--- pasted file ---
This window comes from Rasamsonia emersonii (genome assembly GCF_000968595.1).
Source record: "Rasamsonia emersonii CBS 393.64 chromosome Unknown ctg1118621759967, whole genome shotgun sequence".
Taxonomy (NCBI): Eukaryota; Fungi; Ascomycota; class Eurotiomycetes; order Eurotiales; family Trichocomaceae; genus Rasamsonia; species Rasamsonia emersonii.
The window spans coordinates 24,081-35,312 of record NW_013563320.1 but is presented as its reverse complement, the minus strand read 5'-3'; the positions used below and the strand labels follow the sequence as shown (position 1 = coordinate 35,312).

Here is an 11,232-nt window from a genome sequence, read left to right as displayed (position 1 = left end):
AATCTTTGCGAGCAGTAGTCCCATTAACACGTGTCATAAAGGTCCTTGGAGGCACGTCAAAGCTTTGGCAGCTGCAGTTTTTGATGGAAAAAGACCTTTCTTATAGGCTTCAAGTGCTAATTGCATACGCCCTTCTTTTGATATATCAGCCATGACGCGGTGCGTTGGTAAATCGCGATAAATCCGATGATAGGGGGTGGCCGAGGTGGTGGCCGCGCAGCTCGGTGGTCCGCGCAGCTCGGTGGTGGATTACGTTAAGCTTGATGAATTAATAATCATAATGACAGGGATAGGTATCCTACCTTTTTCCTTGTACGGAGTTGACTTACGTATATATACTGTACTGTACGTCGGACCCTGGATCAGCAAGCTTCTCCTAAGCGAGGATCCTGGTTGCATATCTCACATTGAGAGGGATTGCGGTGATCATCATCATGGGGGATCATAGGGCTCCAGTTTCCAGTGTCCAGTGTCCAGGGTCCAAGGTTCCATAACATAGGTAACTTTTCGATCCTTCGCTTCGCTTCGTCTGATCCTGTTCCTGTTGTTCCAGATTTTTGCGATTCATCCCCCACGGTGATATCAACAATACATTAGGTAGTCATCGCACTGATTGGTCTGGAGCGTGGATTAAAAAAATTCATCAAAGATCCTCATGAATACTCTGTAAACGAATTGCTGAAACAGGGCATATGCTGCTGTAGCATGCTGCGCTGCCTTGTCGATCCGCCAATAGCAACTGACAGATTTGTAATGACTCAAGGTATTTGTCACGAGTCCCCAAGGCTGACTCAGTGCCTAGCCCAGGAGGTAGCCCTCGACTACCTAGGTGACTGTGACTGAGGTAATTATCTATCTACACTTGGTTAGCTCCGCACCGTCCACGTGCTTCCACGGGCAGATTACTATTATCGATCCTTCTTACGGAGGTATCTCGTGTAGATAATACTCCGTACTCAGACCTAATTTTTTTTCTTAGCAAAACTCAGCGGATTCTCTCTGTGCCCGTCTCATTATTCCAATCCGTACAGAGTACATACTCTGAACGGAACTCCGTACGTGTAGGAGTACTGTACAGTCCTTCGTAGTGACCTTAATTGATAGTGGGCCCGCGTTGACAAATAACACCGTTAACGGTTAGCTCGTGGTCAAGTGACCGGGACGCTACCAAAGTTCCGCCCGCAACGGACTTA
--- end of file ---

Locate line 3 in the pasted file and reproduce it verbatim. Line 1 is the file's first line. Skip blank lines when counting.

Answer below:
Taxonomy (NCBI): Eukaryota; Fungi; Ascomycota; class Eurotiomycetes; order Eurotiales; family Trichocomaceae; genus Rasamsonia; species Rasamsonia emersonii.